Thursday, March 06, 2008

 

Conklin: Dig deeper into history at ship festival

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Wisconsin State Journal
By Melanie Conklin
March 06, 2008


Neither Keith Meverden nor Tamara Thomsen have ever seen a ghost. But they have encountered plenty of skeletal remains in the watery graveyards that their profession demands that they frequent.

The pair work for Wisconsin Historical Society's Maritime Preservation and Archaeology Program and the more temperate months of the year find them diving in lakes Superior and Michigan to map and document shipwrecks.

Meverden, an author and nautical archaeologist, says Wisconsin waters house about 750shipwrecks. And despite an increased popularity in amateur diving because of more affordable sonar technology, only 150 of these have been discovered.

But he says they "are not in the business of finding wrecks." Rather, they research the ships' stories and how they ended up in the murky depths. And as featured speakers at this weekend's Ghost Ships Festival in Milwaukee, Meverden says he'll offer an "underwater tour" of the steamer SS Wisconsin, located in Lake Michigan near Kenosha. Thomsen will talk about technical diving.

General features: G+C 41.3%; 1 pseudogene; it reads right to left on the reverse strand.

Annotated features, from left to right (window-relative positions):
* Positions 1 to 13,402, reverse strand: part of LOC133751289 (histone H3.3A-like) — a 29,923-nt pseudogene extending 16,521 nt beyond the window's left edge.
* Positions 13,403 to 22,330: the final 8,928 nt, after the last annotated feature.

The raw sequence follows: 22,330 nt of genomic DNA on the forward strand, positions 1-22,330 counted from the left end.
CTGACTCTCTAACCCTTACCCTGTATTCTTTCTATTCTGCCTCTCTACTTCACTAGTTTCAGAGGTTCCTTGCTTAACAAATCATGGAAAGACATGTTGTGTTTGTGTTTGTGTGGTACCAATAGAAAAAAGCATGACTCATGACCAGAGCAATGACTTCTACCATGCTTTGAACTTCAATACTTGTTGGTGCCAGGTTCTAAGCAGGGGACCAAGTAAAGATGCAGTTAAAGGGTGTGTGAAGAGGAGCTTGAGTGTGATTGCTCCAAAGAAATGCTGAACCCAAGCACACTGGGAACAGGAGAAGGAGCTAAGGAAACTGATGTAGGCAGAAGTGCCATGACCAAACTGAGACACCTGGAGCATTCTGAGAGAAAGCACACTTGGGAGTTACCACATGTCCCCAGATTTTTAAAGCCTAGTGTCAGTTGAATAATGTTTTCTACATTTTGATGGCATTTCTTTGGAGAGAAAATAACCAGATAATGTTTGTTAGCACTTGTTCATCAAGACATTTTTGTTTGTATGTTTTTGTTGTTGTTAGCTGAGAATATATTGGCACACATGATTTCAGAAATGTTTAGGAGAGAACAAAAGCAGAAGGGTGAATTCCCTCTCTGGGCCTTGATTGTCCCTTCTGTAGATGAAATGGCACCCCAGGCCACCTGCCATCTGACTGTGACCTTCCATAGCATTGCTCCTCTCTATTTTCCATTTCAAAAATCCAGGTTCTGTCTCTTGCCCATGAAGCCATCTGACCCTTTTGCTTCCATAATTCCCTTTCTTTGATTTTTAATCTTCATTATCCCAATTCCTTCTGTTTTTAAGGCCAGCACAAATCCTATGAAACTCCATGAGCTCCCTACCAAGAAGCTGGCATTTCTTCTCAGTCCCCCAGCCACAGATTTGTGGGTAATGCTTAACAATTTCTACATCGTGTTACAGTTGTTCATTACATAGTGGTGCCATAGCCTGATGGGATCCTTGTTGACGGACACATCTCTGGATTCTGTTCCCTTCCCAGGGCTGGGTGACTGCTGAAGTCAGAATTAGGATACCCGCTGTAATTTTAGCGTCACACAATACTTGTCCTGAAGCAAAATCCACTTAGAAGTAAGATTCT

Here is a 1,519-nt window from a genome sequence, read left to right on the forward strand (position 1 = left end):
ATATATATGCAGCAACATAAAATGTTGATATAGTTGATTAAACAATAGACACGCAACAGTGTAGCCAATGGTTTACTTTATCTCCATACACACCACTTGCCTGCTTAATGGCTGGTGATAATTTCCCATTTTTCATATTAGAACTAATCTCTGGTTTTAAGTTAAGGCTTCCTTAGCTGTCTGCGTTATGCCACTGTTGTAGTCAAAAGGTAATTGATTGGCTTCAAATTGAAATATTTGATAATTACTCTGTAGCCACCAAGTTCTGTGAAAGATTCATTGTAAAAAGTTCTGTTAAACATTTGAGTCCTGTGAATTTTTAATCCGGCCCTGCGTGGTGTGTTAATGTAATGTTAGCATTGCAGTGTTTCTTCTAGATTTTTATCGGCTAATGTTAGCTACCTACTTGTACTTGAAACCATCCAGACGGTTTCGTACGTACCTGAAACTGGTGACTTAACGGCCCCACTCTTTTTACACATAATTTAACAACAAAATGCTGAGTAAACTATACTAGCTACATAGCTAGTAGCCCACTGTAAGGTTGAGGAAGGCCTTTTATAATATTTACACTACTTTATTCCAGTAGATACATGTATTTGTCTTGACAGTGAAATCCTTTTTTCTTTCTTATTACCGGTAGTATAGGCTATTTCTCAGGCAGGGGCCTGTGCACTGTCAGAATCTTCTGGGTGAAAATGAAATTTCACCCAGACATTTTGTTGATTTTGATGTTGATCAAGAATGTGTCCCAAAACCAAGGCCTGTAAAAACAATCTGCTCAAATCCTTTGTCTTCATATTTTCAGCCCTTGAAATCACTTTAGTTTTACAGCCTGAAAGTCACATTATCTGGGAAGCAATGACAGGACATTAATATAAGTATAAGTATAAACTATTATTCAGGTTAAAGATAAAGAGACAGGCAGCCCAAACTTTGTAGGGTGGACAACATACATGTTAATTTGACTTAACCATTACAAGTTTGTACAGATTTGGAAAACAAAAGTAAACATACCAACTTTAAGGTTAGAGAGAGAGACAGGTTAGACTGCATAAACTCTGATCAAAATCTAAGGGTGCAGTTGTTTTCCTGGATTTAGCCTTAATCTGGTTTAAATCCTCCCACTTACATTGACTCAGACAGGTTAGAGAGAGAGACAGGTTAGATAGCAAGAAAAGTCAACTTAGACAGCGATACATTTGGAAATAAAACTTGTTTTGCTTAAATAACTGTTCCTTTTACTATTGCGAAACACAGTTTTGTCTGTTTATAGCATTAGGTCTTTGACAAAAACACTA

But if you go, try asking them about finding the anchor from the Rouse Simmons, aka the "Christmas Tree Ship," or removing enough zebra mussels from the Ocean Wave, which sank off Door County, to uncover an eagle figurehead with its eye still painted red.

The Ghost Ships Festival, happening Friday and Saturday, is hosted by the Great Lakes Shipwreck Research Foundation, Inc., and in addition to attracting maritime historians, it offers the public a glimpse at life below our lakes' surfaces. For details visit www.ghostships.org.


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